After the loss of their male polar bear, The Maryland Zoo was looking for new ways to get their female polar bear pregnant.
The zoo announced on Wednesday they have teamed up with the Cincinnati Zoo's Conservation and Research of Endangered Wildlife (CREW) to participate in reproductive research.
In an effort by both zoo's, 21-year-old Anoki from the Maryland Zoo has been artificially inseminated.
“Anoki and Magnet were paired for many years before he died, but with no success. Last year, the research group at CREW reached out to us about performing artificial insemination (AI) with Anoki,” said Erin Cantwell, mammal collection and conservation manager for the Zoo. “Since poor reproduction is one of the biggest factors affecting the aging zoo polar bear population, the opportunity to participate in ground breaking research and contribute to the overall knowledge of polar bear reproduction was very appealing to us.”
Anoki was the fifth polar bear to be artificially inseminated by CREW, and they are hoping she will be their first success.
"She was an excellent candidate for this procedure- she is healthy, appears to be cycling normally, and female polar bears can produce cubs well into their twenties” said Dr. Erin Curry, reproductive physiologist at Cincinnati Zoo’s Center for CREW.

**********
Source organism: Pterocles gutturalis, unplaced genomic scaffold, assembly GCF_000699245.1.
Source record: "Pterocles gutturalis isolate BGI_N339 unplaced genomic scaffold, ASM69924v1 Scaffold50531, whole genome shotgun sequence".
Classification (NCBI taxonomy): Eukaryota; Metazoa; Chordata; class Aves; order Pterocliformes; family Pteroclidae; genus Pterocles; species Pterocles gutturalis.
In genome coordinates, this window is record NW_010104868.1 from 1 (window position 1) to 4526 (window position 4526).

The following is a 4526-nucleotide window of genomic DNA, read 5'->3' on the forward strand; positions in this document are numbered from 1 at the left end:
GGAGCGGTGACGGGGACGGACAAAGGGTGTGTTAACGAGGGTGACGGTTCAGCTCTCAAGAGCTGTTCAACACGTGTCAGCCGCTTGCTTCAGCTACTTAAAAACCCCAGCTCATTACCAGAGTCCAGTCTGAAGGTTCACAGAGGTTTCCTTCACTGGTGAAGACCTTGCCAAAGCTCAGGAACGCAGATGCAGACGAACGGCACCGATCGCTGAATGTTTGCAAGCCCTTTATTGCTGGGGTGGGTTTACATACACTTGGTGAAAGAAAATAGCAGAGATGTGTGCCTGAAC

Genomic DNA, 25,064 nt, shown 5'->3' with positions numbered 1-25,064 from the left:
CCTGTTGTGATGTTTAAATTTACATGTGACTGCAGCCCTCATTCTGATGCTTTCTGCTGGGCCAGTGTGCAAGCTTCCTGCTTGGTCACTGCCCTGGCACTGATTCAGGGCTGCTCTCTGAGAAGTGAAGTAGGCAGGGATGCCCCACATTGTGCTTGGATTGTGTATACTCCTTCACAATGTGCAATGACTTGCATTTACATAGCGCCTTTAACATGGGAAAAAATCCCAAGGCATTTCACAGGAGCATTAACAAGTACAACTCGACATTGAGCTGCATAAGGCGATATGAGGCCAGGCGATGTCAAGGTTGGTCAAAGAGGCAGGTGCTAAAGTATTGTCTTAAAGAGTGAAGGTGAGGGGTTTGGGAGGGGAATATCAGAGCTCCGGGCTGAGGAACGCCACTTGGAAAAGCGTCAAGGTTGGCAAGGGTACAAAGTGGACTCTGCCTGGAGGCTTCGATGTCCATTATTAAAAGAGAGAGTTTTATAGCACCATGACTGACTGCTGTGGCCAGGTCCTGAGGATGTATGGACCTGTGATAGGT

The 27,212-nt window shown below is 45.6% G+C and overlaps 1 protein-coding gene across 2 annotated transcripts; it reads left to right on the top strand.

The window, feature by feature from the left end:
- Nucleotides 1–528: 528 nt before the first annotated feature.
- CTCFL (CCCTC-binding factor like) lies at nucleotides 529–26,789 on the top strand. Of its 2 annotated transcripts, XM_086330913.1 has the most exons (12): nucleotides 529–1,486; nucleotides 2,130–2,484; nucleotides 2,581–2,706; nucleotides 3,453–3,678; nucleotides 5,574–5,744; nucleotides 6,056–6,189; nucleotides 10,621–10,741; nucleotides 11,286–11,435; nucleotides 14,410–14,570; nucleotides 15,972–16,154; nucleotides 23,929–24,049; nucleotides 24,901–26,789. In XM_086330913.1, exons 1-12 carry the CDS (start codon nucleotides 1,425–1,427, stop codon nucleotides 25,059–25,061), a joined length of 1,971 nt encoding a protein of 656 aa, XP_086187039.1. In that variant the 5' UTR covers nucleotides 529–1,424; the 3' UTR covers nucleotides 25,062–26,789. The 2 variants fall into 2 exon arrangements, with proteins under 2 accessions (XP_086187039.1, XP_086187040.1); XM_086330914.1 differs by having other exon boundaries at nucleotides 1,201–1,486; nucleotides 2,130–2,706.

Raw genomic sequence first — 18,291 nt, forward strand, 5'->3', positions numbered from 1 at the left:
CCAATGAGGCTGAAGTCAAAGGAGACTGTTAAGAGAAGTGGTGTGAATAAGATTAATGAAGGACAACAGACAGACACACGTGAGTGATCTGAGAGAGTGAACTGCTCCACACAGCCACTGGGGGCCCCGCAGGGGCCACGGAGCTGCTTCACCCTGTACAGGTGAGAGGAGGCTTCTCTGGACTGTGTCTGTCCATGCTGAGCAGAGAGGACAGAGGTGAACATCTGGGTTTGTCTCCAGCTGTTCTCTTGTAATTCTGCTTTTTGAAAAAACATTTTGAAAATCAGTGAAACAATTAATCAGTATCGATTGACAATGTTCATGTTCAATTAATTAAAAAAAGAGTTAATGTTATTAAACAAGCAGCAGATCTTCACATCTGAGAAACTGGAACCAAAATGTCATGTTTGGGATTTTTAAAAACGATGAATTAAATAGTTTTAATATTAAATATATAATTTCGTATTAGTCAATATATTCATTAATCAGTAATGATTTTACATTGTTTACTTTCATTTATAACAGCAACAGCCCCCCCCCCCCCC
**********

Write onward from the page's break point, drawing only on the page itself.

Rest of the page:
The AI procedure uses hormone therapy to help the polar bear come into estrus. In the weeks leading up to the AI, Maryland Zoo animal care staff worked hard with Anoki to train her to voluntarily accept her injections of the hormones.
Anoki has been paired with Hudson, a male from the Brookfield Zoo in Chicago. She got the procedure done, and now they are waiting on results.
Polar bear reproduction can get complicated because the species usually breed in the spring, but the embryo does not become implanted for four to six months later.
“While we know the chances of a successful polar bear pregnancy are slim, we are still hopeful. To this end we are going proceed with denning as if we had seen natural breeding,” continued Cantwell. “During denning, Anoki will be off exhibit with access to a secluded den. In an effort to mimic denning in the wild and isolate her from outside activity as much as possible, we limit the sights, smells and sounds to which she is regularly exposed. We need to do everything we can to provide an undisturbed place for Anoki to feel safe enough to give birth if she is indeed pregnant.”
Since there are no pregnancy tests for polar bears, the zoo's are waiting to see what happens during Anoki's denning process.